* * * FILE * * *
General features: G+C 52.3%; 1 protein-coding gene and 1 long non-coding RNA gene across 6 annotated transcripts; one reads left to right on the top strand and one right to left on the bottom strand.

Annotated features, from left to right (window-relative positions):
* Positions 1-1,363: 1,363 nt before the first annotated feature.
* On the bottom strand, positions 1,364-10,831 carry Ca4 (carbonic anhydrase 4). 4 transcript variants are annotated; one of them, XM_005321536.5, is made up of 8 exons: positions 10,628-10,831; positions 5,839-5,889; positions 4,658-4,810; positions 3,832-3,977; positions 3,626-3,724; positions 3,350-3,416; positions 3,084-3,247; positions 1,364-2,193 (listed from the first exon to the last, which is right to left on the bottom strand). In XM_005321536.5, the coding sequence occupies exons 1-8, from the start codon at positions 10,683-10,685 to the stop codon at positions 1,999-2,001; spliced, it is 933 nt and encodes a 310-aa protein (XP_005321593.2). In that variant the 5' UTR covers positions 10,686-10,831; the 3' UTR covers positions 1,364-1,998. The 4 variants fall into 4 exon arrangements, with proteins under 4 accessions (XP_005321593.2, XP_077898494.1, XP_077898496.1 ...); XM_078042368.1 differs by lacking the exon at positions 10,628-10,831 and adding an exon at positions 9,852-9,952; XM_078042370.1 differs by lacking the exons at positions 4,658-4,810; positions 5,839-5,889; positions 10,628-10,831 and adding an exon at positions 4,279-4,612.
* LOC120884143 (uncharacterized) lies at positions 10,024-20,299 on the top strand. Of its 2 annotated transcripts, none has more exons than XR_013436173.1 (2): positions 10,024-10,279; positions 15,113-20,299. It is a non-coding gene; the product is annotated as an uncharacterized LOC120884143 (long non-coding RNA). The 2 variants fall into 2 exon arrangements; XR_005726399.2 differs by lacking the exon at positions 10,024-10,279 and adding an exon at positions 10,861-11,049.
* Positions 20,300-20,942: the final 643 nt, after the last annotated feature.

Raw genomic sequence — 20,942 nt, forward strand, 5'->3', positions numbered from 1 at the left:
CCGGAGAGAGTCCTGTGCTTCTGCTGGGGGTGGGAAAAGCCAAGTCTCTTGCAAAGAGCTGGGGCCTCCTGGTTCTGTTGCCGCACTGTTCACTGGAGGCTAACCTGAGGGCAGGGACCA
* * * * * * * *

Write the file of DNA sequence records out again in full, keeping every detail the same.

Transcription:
General features: G+C 52.3%; 1 protein-coding gene and 1 long non-coding RNA gene across 6 annotated transcripts; one reads left to right on the top strand and one right to left on the bottom strand.

Annotated features, from left to right (window-relative positions):
* Positions 1-1,363: 1,363 nt before the first annotated feature.
* On the bottom strand, positions 1,364-10,831 carry Ca4 (carbonic anhydrase 4). 4 transcript variants are annotated; one of them, XM_005321536.5, is made up of 8 exons: positions 10,628-10,831; positions 5,839-5,889; positions 4,658-4,810; positions 3,832-3,977; positions 3,626-3,724; positions 3,350-3,416; positions 3,084-3,247; positions 1,364-2,193 (listed from the first exon to the last, which is right to left on the bottom strand). In XM_005321536.5, the coding sequence occupies exons 1-8, from the start codon at positions 10,683-10,685 to the stop codon at positions 1,999-2,001; spliced, it is 933 nt and encodes a 310-aa protein (XP_005321593.2). In that variant the 5' UTR covers positions 10,686-10,831; the 3' UTR covers positions 1,364-1,998. The 4 variants fall into 4 exon arrangements, with proteins under 4 accessions (XP_005321593.2, XP_077898494.1, XP_077898496.1 ...); XM_078042368.1 differs by lacking the exon at positions 10,628-10,831 and adding an exon at positions 9,852-9,952; XM_078042370.1 differs by lacking the exons at positions 4,658-4,810; positions 5,839-5,889; positions 10,628-10,831 and adding an exon at positions 4,279-4,612.
* LOC120884143 (uncharacterized) lies at positions 10,024-20,299 on the top strand. Of its 2 annotated transcripts, none has more exons than XR_013436173.1 (2): positions 10,024-10,279; positions 15,113-20,299. It is a non-coding gene; the product is annotated as an uncharacterized LOC120884143 (long non-coding RNA). The 2 variants fall into 2 exon arrangements; XR_005726399.2 differs by lacking the exon at positions 10,024-10,279 and adding an exon at positions 10,861-11,049.
* Positions 20,300-20,942: the final 643 nt, after the last annotated feature.

Raw genomic sequence — 20,942 nt, forward strand, 5'->3', positions numbered from 1 at the left:
CCGGAGAGAGTCCTGTGCTTCTGCTGGGGGTGGGAAAAGCCAAGTCTCTTGCAAAGAGCTGGGGCCTCCTGGTTCTGTTGCCGCACTGTTCACTGGAGGCTAACCTGAGGGCAGGGACCA